• Gives new meaning to “doctor to the stars.” #TMZJ IDs Joan Rivers... posted on Twitter 2 hours ago
  • RT @WTOPtech WTOP: Dissecting Apple’s #U2 blunder (or was it genius?) http://t.co/6Z0PsPgh75... posted on Twitter 2 hours ago
  • RT @AugensteinWTOP: Great insight on Apple’s U2 &%$-up (or finest hour) from... posted on Twitter 2 hours ago
  • RT @GetReal_Health: For portals to give patients value they must make data... posted on Twitter 2 hours ago
  • RT @SmolenPlevy: @SmolenPlevy congratulates Jason Smolen and Dan Ruttenberg on being named... posted on Twitter 2 hours ago

OTM Media client GW Medical Faculty Associates’ Dr. Lisa McGrail talks about Sharon Osbourne’s Double Mastectomy


“It was a no-brainer,” says Sharon Osbourne about her recent decision to undergo a double mastectomy. Osbourne recently revealed that she chose a preventative mastectomy after learning she possessed a gene that increases the risk of developing breast cancer. On The Marc Media’s Marc Silverstein, spoke with George Washington Medical Faculty Associates Medical Oncologist Dr. Lisa McGrail to discuss Osbourne’s decision and what women need to know when facing this kind of decision.

Most breast cancers are not hereditary. In fact, about five to 10 percent of patients with breast cancer develop it from genetic mutations. In Osbourne’s case, she has a mutated gene (BRCA1 or BCRA2) that is supposed to function as a tumor suppressor. But when the gene is mutated, the cells are more likely to succeed in forming tumors, increasing the risk of breast cancer to as high as 85 percent and increasing the risk of ovarian cancer up to 40 percent. Dr. McGrail says that because of the high risk, she encourages patients with this gene mutation to strongly consider getting a mastectomy. Doing so can significantly decrease the chances of developing breast cancer to one to two percent.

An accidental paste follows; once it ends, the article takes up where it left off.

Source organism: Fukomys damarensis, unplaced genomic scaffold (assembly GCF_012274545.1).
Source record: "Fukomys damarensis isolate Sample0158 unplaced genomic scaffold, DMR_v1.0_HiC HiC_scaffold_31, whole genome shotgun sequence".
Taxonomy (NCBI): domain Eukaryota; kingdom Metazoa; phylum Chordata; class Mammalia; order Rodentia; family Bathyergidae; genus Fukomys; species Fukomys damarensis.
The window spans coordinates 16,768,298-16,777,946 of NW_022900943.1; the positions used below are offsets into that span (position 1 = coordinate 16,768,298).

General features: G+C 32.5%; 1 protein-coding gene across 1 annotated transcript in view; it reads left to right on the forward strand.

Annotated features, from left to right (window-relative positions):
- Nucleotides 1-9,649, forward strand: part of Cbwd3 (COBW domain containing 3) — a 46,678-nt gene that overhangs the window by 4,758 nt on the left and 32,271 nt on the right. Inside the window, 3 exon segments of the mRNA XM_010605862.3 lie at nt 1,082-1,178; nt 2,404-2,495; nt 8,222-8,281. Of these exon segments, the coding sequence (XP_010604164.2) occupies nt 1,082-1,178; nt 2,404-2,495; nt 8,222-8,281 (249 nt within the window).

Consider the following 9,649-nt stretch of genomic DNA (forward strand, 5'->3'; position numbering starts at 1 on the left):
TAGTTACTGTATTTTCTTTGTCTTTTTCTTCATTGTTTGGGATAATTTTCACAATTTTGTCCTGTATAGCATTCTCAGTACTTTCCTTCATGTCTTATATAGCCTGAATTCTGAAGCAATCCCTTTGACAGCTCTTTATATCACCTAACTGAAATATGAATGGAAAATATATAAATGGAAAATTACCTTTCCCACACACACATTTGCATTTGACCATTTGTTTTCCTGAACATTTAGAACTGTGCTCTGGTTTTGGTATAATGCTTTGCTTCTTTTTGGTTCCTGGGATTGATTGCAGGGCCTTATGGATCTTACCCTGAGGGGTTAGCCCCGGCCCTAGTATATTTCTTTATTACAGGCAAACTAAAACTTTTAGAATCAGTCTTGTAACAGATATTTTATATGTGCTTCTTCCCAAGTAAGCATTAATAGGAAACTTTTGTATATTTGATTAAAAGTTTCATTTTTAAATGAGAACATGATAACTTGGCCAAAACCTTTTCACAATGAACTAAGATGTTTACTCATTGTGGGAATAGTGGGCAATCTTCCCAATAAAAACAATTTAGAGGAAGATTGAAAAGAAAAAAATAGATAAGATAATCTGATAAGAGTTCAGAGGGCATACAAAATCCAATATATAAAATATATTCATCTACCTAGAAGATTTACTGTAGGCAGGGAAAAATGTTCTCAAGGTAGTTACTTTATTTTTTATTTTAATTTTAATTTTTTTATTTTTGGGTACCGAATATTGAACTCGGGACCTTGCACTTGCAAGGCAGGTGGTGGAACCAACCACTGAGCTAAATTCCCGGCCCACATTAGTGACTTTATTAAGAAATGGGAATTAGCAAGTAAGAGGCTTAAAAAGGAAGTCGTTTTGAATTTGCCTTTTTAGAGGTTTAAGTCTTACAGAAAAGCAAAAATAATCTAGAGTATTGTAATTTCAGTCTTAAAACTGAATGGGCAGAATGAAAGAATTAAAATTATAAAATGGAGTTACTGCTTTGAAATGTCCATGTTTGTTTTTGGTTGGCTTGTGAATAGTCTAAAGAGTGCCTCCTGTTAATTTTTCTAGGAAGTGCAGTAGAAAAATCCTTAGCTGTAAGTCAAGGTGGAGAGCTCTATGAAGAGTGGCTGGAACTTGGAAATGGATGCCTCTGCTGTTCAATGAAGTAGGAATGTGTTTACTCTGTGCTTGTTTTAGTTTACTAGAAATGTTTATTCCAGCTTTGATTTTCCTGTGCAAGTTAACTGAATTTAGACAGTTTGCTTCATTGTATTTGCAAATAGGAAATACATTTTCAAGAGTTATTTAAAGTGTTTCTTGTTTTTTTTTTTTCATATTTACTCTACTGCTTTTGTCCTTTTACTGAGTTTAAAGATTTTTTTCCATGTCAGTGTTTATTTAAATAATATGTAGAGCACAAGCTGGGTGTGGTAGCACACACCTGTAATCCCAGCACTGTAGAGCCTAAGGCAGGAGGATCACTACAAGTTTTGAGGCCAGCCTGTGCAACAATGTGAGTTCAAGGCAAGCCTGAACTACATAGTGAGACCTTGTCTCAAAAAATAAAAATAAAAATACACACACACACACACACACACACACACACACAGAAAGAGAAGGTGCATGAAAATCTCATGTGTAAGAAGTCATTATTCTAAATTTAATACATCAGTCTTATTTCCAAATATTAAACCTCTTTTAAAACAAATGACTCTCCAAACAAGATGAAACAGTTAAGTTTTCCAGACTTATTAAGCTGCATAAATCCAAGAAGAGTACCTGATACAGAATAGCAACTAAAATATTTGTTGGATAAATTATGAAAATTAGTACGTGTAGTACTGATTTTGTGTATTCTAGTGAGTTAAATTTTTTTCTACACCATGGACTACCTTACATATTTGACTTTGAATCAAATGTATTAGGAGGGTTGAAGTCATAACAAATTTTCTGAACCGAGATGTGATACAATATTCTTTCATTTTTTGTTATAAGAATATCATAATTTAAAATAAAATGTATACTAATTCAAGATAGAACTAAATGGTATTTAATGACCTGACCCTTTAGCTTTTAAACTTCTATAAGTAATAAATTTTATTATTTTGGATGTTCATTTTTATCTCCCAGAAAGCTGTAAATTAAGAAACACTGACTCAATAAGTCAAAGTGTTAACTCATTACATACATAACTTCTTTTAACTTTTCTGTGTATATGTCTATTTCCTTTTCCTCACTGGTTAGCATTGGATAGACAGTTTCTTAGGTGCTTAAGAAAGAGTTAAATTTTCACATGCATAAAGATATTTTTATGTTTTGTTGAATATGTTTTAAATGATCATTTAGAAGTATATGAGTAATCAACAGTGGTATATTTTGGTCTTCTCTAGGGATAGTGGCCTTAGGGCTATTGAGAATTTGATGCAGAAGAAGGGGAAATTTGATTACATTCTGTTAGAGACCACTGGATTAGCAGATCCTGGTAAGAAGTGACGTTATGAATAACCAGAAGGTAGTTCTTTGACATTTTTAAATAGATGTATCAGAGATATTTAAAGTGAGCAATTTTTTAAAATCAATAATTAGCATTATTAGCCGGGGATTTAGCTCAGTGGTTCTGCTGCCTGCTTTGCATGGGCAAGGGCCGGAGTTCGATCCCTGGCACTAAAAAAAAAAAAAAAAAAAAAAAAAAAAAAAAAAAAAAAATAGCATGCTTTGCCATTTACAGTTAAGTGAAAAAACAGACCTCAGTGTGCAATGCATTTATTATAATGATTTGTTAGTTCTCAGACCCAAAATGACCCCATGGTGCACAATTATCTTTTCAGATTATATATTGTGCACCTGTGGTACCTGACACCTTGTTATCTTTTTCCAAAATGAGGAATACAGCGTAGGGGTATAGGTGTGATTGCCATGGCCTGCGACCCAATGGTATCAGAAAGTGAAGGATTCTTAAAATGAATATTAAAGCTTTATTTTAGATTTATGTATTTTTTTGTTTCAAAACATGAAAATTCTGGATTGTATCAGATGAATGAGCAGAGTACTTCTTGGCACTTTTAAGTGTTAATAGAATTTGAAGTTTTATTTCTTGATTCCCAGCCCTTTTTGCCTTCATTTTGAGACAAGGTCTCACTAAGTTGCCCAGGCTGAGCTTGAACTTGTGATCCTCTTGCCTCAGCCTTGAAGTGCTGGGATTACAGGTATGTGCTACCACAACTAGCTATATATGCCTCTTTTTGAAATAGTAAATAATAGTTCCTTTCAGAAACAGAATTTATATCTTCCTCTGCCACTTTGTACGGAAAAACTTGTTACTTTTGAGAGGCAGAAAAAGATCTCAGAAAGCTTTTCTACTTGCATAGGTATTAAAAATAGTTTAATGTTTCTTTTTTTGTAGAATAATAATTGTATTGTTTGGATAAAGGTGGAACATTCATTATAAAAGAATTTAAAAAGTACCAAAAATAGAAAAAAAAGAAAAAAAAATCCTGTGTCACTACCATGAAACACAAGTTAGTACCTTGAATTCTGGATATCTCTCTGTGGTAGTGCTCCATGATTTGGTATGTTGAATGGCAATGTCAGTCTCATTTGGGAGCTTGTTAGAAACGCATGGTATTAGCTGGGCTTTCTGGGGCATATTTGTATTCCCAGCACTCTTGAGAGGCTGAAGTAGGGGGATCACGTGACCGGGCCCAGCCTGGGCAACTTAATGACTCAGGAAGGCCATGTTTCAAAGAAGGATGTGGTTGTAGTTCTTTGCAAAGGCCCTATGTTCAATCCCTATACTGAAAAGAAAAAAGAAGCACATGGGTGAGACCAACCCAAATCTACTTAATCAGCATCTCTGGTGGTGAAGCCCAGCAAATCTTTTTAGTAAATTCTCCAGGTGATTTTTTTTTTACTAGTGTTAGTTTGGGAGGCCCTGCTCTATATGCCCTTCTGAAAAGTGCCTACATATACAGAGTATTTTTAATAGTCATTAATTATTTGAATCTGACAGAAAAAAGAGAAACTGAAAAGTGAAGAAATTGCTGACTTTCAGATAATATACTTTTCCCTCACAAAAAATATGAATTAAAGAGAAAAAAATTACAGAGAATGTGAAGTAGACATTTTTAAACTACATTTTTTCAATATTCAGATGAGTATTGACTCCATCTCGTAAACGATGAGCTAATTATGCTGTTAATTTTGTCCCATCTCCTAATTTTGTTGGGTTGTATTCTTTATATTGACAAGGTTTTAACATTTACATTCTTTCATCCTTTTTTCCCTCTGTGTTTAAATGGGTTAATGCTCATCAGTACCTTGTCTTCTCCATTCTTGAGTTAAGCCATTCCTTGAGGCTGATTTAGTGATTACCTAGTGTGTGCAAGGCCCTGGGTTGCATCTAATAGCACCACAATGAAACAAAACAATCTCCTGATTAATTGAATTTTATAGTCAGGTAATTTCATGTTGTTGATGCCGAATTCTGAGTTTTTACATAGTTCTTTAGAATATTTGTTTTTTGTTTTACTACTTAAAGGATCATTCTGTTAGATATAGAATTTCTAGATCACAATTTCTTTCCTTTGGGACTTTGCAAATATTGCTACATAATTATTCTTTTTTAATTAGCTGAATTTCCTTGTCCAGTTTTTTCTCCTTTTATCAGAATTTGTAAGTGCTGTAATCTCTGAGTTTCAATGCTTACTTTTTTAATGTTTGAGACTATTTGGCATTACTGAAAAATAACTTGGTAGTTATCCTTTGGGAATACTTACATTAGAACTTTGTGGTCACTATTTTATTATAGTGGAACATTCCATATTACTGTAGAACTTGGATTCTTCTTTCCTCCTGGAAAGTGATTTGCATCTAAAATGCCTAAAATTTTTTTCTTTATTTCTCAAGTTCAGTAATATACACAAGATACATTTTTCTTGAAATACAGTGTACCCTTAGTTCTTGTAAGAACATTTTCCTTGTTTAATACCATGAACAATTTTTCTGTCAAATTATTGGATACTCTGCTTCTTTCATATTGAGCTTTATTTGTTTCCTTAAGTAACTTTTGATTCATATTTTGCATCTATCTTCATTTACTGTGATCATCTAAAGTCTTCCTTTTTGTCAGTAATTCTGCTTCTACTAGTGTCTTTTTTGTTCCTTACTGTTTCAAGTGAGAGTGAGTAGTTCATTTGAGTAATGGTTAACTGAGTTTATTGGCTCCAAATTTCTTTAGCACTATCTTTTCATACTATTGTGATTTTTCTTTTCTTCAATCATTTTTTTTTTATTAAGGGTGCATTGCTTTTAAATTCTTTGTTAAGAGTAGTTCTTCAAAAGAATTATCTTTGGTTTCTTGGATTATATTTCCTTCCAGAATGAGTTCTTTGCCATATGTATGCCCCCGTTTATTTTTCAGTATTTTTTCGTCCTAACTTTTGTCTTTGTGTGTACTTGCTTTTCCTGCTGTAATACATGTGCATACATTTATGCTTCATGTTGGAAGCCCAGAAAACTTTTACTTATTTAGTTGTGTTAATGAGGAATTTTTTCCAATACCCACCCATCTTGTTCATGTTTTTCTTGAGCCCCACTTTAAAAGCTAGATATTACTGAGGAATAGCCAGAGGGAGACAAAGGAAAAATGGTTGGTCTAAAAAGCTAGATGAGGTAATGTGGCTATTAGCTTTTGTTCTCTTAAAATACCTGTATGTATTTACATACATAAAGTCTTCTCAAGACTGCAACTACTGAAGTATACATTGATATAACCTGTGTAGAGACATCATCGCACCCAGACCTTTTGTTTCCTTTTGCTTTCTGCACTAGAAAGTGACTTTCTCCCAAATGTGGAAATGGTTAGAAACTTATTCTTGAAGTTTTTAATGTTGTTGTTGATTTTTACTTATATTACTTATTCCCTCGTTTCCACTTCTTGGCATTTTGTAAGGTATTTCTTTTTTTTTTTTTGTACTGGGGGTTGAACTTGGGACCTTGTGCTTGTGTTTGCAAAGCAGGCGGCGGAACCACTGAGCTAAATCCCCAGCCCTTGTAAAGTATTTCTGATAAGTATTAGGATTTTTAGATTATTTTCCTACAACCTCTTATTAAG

For patients who do not want to undergo a mastectomy, there are other options, but they would require the patient to adhere to a very strict regime, says Dr. McGrail. This includes committing to regular mammograms, self-breast exams, clinical breast exams, and MRIs.

Due to advances in early detection, a simple blood test can reveal whether a patient has the mutated gene. Dr. McGrail says that the following should also prompt someone to get screened immediately:

· Breast cancer diagnosed at a young age
· Multiple family members with breast or ovarian cancer
· Men with breast cancer
· Anyone who has had breast cancer in both breasts (Contralateral breast cancer)


Post a Reply